Date of Award
Doctor of Philosophy (PhD)
Hyperlocal air pollution exposure is driven by local emission sources, meteorology, and the built environment, with traffic-related emissions modulating primary and secondary pollutant concentrations against a variable background of similar contaminants from other sources. Recent studies show that intra-urban air quality has temporally persistent patterns that sharply vary 5-8 times within a city block; currently, regulatory ambient air quality monitoring (2-5 fixed-site monitors per 1000 km2 in U.S. census urban areas) cannot capture exposure at this spatial resolution. This dissertation aims to advance methods relying on fixed-site and mobile measurements using high-time resolution aerosol instruments as well as low-cost sensors to generate pollutant concentration surfaces with spatial resolutions required for robust health effect studies. Specific outcomes from this work include 1) assessment of the near-road pollution attenuation capability of an engineered vegetative buffer, 2) community-level air pollutant exposure estimation in neighborhoods of metropolitan Louisville, KY, and 3) evaluation of the association of biomarker metal abundances among residents of Meyerton, South Africa, and their proximity to a ferromanganese smelter. In the first study, I measured oxides of nitrogen using passive samplers and ultrafine particle number concentrations using high time-resolution instruments to quantify changes to pollutant levels due to the vegetative barrier. This work is distinct in its evaluation of a barrier designed to maximize pollutant removal using ecologically compatible flora. In the second study, I deployed passive samplers bimonthly for three years in a dense, fixed-site network in the domain of a health study, Green Heart Louisville, to measure mixing ratios of oxides of nitrogen and ozone. Additionally, I conducted mobile monitoring campaigns to measure ultrafine particle number concentrations in the study domain. Datasets from both the passive sampling—the most temporally extensive and spatially resolved of its kind to date—and mobile monitoring informed hyperlocal land-use regression models of air pollution. Lastly, I quantified metal content in hair and toenail of residents and fine particulate matter to determine biomarkers of inhalation exposure to urban air toxic metals; this project is notable for its focus on a heretofore understudied geography and demography. All projects informed clinical studies of health effects in area residents.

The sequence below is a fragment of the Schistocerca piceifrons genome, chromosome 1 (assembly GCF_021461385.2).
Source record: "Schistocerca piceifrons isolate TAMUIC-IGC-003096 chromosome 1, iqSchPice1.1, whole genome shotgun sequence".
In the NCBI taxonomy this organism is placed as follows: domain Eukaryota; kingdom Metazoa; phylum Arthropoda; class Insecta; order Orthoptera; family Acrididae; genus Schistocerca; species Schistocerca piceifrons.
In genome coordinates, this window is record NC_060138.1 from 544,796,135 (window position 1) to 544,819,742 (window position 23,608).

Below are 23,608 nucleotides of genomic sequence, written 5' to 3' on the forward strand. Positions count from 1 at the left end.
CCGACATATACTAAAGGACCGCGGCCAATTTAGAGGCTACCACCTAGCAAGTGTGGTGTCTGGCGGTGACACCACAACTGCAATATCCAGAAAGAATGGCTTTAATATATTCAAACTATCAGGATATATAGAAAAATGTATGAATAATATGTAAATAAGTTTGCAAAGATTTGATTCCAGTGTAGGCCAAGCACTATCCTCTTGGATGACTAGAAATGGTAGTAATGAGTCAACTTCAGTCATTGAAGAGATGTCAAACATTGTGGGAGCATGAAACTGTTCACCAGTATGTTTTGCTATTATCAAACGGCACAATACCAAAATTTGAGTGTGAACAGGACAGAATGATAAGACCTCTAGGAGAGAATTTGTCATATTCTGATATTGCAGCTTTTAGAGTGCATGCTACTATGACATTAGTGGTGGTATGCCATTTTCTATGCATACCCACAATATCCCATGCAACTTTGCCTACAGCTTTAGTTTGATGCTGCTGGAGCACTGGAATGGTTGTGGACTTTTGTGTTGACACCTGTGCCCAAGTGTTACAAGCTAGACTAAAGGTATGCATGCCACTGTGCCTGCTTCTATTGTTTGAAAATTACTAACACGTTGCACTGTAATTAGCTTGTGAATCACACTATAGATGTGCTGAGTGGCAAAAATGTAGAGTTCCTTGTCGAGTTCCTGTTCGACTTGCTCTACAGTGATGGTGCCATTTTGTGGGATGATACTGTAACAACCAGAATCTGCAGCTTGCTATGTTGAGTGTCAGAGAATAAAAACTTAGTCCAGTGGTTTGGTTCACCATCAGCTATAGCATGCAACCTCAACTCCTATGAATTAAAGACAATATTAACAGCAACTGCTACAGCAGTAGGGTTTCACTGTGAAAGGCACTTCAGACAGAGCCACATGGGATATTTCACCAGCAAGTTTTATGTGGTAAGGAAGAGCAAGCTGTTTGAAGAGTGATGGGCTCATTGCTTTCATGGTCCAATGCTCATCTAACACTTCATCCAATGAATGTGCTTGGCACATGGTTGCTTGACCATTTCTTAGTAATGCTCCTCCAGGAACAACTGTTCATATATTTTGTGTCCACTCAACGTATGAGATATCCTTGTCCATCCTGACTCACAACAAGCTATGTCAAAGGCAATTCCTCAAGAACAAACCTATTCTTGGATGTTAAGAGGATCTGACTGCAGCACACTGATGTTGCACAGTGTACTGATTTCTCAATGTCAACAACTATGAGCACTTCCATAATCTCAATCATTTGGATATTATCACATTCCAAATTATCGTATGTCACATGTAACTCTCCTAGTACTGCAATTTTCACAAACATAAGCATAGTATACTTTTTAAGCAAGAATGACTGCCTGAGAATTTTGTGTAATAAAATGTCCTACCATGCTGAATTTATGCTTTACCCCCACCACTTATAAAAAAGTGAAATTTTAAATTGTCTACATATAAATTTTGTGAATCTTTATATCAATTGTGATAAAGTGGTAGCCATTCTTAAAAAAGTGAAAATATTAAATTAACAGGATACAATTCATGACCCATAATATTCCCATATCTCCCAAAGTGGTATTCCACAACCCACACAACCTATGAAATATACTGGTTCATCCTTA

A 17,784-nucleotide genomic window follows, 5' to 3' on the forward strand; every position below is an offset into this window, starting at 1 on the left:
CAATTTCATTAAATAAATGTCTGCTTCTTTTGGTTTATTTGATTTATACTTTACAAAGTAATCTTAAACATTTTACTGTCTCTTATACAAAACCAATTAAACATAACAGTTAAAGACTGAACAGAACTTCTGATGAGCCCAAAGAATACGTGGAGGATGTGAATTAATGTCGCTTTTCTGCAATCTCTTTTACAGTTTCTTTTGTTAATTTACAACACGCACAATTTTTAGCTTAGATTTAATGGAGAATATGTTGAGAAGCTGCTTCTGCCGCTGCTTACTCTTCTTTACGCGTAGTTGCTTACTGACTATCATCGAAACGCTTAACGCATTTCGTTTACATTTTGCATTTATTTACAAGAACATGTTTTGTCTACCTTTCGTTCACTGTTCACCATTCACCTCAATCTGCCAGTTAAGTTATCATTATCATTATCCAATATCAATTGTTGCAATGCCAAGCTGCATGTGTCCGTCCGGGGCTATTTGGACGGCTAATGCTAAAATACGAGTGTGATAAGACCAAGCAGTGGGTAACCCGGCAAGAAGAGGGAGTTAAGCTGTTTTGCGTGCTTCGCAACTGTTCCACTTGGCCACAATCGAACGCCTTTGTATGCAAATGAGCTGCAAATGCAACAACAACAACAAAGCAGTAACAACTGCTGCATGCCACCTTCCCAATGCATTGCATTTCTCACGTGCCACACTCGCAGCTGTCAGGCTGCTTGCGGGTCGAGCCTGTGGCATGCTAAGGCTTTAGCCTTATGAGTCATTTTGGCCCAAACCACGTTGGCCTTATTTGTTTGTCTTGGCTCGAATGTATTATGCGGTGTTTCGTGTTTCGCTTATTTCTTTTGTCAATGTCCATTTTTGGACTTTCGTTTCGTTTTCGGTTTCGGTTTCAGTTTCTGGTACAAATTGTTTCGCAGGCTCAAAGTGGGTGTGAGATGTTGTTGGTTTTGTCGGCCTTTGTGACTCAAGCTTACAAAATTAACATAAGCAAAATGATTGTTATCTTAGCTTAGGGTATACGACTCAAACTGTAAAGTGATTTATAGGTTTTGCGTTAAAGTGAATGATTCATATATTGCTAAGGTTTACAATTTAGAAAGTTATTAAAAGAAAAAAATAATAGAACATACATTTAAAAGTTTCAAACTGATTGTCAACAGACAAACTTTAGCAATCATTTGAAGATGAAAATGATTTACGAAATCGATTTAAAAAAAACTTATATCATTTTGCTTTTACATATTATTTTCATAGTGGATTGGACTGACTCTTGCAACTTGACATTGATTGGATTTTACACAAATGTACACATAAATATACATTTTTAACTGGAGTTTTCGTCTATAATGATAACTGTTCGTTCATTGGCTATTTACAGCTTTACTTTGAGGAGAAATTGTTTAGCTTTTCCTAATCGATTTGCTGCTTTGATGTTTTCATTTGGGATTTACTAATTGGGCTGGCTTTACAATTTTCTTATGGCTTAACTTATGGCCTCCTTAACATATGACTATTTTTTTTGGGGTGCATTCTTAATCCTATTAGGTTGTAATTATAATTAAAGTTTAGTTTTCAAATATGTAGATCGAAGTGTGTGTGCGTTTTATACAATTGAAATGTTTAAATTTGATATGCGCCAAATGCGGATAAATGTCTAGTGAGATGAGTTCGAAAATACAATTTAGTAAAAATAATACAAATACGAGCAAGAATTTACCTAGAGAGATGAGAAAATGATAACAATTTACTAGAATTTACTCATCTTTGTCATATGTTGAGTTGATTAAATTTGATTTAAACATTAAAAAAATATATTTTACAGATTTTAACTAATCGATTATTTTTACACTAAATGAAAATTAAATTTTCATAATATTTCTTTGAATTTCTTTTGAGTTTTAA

Jay R. Turner
Available for download on Saturday, January 07, 2023